Tapestries

High above the Circulation Desk and the central hall of the Vassar College Library, on the four interior walls of the great tower, hangs a set of five tapestries illustrating the mythological story of Cupid and Psyche. The tapestries were purchased in Paris in 1904 by the architect F. R. Allen for Mary Clark Thompson, an alumna of the college, who then donated them to Vassar College for hanging in the library named after her husband, Frederick Ferris Thompson.

The set was designed and woven in the first half of the seventeenth century in the Austrian Netherlands (now Belgium). Scholar Elizabeth Hazelton Haight published the tapestries and discussed the subject of Cupid and Psyche in the journal Art and Archaeology of 1923. According to Miss Haight, when the tapestries were briefly removed for cleaning in 1921, they were carefully examined by George Leland Hunter, an expert on tapestries, who suggested that they were made during the first half of the seventeenth century in modern-day Belgium.

Click here to read about the story of Cupid and Psyche and see pictures of the tapestries.

The Tradition of Tapestry Making

Sets of tapestries were highly valued. For centuries, they were used as a very important diplomatic gift. They were portable, so that they could be used at more than one castle or manor-house. Sometimes they were loaned from one aristocrat to another. In times of desperation, they could be pawned for ready cash. Sadly, there are also many accounts of them being burned so that a conqueror or an army could obtain access to gold threads woven into the fabric. However, most of all, sets of tapestries were regarded as being in the mainstream of artistic production.

As for their manufacture, they were woven by craftsmen working at their looms from cartoons provided by tapestry designers. Often, but not always, both weavers and designers were anonymous, although by the 17th century, it was more common to have name artists design the cartoons. The Vassar tapestries were woven on low warp (bas lisse) tapestry looms. The cartoon was placed under the warp. The weavers pulled the warp aside to see the design underneath. The warp of the tapestry was perpendicular to the design; in other words, the design was woven sideways. The weaver could follow the intricacies of the pattern as he wove. The tapestries were woven from the back, resulting in the face of the tapestry being the reverse of the cartoon.(1) The finished piece would be cut off the loom as it was completed. Thus, for example, all pieces from one loom would have at least one dimension in common: the height is determined by the width of the loom, because of the orientation of the warp to the design.(2) In the case of the Vassar College tapestries, all are 11 feet high, but have varying widths.

The center of the industry was Flanders--Brussels and Bruges--with the center of sales in the “Tapissierspand” (Tapestry-Makers Hall) in Antwerp. This was the state of affairs from about 1480 to the fall of Antwerp in 1585 to Spanish rule, at which point many craftsmen and dealers escaped. Yet many workshops continued to produce after the end of the sixteenth century and, by the beginning of the seventeenth century, Brussels, by then part of the Austrian Netherlands, emerged as the center of both production and sales. In 1613, for example, there were nine firms in Brussels and they employed more than 600 workers.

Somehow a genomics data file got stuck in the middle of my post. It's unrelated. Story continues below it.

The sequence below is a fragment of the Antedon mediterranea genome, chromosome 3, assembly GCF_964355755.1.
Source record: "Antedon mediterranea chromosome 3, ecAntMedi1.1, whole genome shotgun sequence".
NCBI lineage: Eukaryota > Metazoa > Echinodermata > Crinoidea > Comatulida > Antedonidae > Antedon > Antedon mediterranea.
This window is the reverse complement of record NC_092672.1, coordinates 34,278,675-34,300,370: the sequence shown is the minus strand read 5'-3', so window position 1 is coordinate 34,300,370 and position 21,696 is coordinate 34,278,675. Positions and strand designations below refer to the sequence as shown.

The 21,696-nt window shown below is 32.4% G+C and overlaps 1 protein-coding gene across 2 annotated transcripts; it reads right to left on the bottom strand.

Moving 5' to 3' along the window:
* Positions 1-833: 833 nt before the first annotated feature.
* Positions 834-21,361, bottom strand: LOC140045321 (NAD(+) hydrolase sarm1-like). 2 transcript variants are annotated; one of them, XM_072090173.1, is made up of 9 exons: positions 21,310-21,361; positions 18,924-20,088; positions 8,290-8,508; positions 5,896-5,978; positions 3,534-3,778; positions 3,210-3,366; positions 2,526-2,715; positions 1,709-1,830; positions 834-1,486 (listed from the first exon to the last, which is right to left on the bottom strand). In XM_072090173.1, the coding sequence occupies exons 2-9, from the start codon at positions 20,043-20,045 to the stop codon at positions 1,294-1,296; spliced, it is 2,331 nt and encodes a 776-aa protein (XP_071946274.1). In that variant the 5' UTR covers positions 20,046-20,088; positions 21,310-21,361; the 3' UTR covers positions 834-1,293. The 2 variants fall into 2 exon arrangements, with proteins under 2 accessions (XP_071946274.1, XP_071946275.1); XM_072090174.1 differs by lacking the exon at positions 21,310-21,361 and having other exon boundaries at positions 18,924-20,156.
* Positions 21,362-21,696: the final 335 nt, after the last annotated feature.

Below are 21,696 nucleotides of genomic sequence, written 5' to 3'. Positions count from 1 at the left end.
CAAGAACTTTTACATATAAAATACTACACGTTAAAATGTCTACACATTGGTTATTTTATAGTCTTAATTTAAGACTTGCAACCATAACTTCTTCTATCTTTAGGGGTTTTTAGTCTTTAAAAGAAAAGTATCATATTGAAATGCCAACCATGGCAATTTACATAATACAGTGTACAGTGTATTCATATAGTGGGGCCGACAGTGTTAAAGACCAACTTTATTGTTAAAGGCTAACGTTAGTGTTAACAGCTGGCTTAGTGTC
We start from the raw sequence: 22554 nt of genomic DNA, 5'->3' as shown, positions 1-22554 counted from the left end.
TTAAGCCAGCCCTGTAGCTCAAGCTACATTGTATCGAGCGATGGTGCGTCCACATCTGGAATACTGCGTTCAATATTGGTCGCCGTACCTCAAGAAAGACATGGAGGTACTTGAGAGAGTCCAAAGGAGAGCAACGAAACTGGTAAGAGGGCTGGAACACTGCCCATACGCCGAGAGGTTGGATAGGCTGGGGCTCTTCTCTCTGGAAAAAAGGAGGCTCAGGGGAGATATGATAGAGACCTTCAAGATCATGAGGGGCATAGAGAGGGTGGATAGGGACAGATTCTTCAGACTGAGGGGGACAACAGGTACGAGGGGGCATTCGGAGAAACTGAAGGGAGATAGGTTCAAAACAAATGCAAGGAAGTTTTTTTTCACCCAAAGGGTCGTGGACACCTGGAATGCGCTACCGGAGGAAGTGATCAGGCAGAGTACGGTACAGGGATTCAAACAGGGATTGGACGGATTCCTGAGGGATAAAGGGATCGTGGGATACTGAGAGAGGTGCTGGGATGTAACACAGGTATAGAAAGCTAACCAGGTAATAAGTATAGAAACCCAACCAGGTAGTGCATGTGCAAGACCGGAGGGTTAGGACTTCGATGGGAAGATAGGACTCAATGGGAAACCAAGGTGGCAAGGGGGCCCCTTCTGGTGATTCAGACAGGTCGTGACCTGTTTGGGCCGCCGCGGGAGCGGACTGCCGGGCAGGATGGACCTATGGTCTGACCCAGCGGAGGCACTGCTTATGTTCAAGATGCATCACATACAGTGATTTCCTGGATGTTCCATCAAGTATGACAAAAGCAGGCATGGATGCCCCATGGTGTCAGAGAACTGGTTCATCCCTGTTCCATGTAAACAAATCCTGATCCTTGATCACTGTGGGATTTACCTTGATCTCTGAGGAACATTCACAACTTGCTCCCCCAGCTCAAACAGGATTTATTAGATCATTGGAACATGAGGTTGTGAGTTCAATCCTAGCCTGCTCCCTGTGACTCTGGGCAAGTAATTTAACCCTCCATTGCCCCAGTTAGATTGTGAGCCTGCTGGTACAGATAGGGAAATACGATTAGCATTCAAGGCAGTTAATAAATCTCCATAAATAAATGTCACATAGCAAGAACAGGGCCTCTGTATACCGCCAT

The Style of the Vassar College Tapestries

The Vassar College tapestries demonstrate a style consistent with other works signed and dated to the first half of the seventeenth century, probably from about 1620 to 1650, and originating from workshops in Brussels. Above all, their style exhibits the influence of the most important painting workshop of the time and period, that of Peter Paul Rubens in Antwerp. Thus, the style of Flemish Baroque painting can be seen in the sister art of tapestry making. The figures in the Vassar College tapestries, and related works, are larger than the slim figures of the Mannerist style that dominated art during the preceding sixteenth century. In general, the colors of the Baroque era are more varied and bolder, although we cannot now appreciate the full glory of the original colors as they have often faded and dulled through exposure to light and dirt.

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Unfortunately, the Vassar College Library tapestries are not signed or dated. Nevertheless, there are many examples of works similar to those at Vassar. Among them are a set of five tapestries (probably from an original set of eight) illustrating the Story of Antony and Cleopatra, now in the Metropolitan Museum of Art. This set is similar in several respects to the Vassar College Library group: a border with swags of fruit, rectangular medallions, and small putti, as well as the simple, clear figural compositions that appear to be drawn from the painting style of Rubens. The Metropolitan Museum’s set was made about 1650 by Geraert van der Strecken and Jan van Leefdael (who placed their initials on the works) following the designs of Justus van Egmont, a Rubens workshop painter. Van der Strecken and Van Leefdael were partners in a workshop in Brussels for a period of time around 1650. Although this set is similar to the Vassar College Library group, the sizes of the looms are different, suggesting that the Vassar set comes from another workshop.

Another work, a single tapestry of unknown subject, may have been woven in the same workshop as the Vassar College set. It was sold as a “Flemish Historical Tapestry Panel of the mid-seventeenth century” at a Sothebys’ auction in New York on March 2 and 3, 1984 (lot no. 337). The measurement of the height of this work is nearly the same, and the design of the border is very close to the design of Vassar’s tapestries. The style of the composition and figures is also close to that of the Vassar works.